Don didn’t go out of the window, or jump out of a plane. Mad Men ended with a Coca Cola commercial. Really, was there a better way? Don, who always used the emotions of others to fuel his best campaigns, finally used his own to create an everlasting campaign. (Maybe?) And the whole show built up to an ad. Fitting.
Let’s back up.
“Person to Person” was an old-school finale (heartwarming moments! tears! resolution!), and when it comes to Mad Men, that both works and doesn’t. Mad Men‘s entire final season has been a long goodbye, though, and “Person to Person” mostly (surprisingly) gave fans the emotional resolution to match it. Pete and Peggy had a sweet final moment together, before we later see Pete and Trudy together (with Tammy, of course), being led to their private jet. Harry got a cameo being a turd. Joan finally has the resources and the opportunity to start her own fem!power business, with two names devoted all to her: Holloway-Harris. And that was thanks in part to our favorite eye-patch wearer, Kenny Cosgrove (formerly Accounts). Roger actually seems happy with Marie, and has even learned some French. Sally is all grown up and incredibly mature, and our time with Betty ends as it should — with her in denial, smoking her cigarette while someone else does the work. Bless.
A little more controversially, perhaps, is the Stan-Peggy pairing, but you’re either going to love or hate it. Frankly, I’m a lover, and was dying inside over and over again regarding the entire thing. There was precedent for it peppered throughout their relationship, which began far more overt in these final episodes. I don’t think it’s betraying Peggy as a character to pair her off, because it wasn’t necessary in any way. She was going to be fine, and she’s still fine. But right now she also has it all.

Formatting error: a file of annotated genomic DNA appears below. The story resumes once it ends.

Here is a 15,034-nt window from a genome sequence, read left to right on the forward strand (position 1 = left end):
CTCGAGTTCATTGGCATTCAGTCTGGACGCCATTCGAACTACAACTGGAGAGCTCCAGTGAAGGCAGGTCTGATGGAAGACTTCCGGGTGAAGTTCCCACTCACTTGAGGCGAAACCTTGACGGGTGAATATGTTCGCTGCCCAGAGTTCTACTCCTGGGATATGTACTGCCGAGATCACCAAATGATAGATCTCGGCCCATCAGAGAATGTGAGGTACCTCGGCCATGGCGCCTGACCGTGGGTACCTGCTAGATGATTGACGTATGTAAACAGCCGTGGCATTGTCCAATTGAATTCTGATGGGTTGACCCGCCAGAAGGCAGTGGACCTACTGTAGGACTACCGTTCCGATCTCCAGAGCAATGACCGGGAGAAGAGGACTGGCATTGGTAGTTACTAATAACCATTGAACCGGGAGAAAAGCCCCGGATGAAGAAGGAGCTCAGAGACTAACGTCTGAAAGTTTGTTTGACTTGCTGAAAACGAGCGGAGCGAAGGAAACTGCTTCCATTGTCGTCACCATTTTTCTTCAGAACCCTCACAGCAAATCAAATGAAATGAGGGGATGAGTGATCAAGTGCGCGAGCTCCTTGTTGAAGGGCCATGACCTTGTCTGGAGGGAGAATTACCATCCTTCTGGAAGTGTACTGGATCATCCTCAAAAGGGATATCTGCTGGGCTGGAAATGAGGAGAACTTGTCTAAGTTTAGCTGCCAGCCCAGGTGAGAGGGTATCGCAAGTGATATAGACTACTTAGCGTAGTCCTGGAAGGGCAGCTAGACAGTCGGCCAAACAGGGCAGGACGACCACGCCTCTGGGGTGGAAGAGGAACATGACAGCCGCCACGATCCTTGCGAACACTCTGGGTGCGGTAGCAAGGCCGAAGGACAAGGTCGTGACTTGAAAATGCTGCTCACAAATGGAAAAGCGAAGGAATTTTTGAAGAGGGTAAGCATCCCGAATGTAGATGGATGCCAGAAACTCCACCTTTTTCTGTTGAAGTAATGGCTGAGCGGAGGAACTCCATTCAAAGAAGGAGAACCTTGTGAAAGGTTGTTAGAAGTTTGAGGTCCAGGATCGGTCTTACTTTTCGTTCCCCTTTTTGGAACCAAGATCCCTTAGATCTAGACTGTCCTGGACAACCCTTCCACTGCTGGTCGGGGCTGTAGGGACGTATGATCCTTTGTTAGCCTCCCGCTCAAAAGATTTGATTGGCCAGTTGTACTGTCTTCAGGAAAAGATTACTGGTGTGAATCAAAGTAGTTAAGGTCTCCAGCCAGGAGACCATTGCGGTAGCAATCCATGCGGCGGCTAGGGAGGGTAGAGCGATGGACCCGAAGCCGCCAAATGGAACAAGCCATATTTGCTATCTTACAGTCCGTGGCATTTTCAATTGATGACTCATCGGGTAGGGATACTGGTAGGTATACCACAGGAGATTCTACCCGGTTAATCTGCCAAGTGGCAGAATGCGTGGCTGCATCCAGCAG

As for Don, his trip across America continued, finding him unable to work his previous magic. He didn’t get the girl (Diana), he didn’t get to go home again to small town life, and he didn’t get to set the land speed record (or whatever the hell he was doing out in the desert). He was rebuffed by Betty and Sally about taking custody of the kids, and Anna’s niece Stephanie also ultimately wanted nothing to do with him. Just before she abandoned him, Don had given her a shorter and more desperate version of a famous speech he once gave Peggy: you’ll move on from this, and be shocked by how much it doesn’t matter. But Stephanie tells him he’s wrong, and for the first time, he actually internalizes that.
Just like a Carousel-esque pitch was spoken by someone else at McCann, Don’s honesty about his feelings and his fears also came from another person — in this case, Leonard, The Most Uninteresting Man in the World. The man pain was shared, and it snapped Don out of his brief catatonia. Though I had been convinced that Mad Men would end with the “death” of Don Draper to make way for the life of Dick Whitman (fueled especially by his time with Stephanie, who calls him Dick), indeed it did not. Dick is ready for Don to make something of this name, maybe. Did he find his inner om and realize there was a perfect ad in it? That’s how I’m choosing to read it. You may feel differently, and that’s just fine.